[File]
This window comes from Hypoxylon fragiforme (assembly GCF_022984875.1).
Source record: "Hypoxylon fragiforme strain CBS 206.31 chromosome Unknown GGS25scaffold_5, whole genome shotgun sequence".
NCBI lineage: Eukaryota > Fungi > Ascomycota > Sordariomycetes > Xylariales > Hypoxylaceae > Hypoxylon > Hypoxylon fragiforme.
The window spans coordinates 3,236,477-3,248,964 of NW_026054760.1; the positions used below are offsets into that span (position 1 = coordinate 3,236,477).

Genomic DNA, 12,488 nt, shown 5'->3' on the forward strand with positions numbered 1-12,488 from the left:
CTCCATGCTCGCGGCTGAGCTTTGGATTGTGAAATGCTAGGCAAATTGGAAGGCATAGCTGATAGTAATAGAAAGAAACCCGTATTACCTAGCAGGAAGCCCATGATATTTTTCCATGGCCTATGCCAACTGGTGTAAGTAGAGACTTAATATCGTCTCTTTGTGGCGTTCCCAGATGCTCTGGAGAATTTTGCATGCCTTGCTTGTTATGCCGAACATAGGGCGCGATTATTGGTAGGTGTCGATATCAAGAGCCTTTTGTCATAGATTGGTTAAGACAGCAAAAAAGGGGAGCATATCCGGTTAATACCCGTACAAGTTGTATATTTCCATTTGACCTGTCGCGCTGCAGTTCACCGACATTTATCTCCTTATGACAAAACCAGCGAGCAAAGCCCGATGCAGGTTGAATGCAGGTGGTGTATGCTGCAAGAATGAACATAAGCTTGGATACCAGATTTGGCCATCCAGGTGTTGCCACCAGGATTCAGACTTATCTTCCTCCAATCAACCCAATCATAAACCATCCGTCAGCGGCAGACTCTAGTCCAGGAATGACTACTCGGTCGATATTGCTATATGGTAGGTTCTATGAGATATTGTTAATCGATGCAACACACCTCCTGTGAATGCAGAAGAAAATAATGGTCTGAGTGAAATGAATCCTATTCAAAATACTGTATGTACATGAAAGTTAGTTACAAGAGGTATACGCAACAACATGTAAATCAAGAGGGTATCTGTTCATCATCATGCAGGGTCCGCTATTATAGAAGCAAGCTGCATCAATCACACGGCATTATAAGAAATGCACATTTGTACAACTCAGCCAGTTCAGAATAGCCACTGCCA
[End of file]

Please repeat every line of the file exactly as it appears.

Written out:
This window comes from Hypoxylon fragiforme (assembly GCF_022984875.1).
Source record: "Hypoxylon fragiforme strain CBS 206.31 chromosome Unknown GGS25scaffold_5, whole genome shotgun sequence".
NCBI lineage: Eukaryota > Fungi > Ascomycota > Sordariomycetes > Xylariales > Hypoxylaceae > Hypoxylon > Hypoxylon fragiforme.
The window spans coordinates 3,236,477-3,248,964 of NW_026054760.1; the positions used below are offsets into that span (position 1 = coordinate 3,236,477).

Genomic DNA, 12,488 nt, shown 5'->3' on the forward strand with positions numbered 1-12,488 from the left:
CTCCATGCTCGCGGCTGAGCTTTGGATTGTGAAATGCTAGGCAAATTGGAAGGCATAGCTGATAGTAATAGAAAGAAACCCGTATTACCTAGCAGGAAGCCCATGATATTTTTCCATGGCCTATGCCAACTGGTGTAAGTAGAGACTTAATATCGTCTCTTTGTGGCGTTCCCAGATGCTCTGGAGAATTTTGCATGCCTTGCTTGTTATGCCGAACATAGGGCGCGATTATTGGTAGGTGTCGATATCAAGAGCCTTTTGTCATAGATTGGTTAAGACAGCAAAAAAGGGGAGCATATCCGGTTAATACCCGTACAAGTTGTATATTTCCATTTGACCTGTCGCGCTGCAGTTCACCGACATTTATCTCCTTATGACAAAACCAGCGAGCAAAGCCCGATGCAGGTTGAATGCAGGTGGTGTATGCTGCAAGAATGAACATAAGCTTGGATACCAGATTTGGCCATCCAGGTGTTGCCACCAGGATTCAGACTTATCTTCCTCCAATCAACCCAATCATAAACCATCCGTCAGCGGCAGACTCTAGTCCAGGAATGACTACTCGGTCGATATTGCTATATGGTAGGTTCTATGAGATATTGTTAATCGATGCAACACACCTCCTGTGAATGCAGAAGAAAATAATGGTCTGAGTGAAATGAATCCTATTCAAAATACTGTATGTACATGAAAGTTAGTTACAAGAGGTATACGCAACAACATGTAAATCAAGAGGGTATCTGTTCATCATCATGCAGGGTCCGCTATTATAGAAGCAAGCTGCATCAATCACACGGCATTATAAGAAATGCACATTTGTACAACTCAGCCAGTTCAGAATAGCCACTGCCA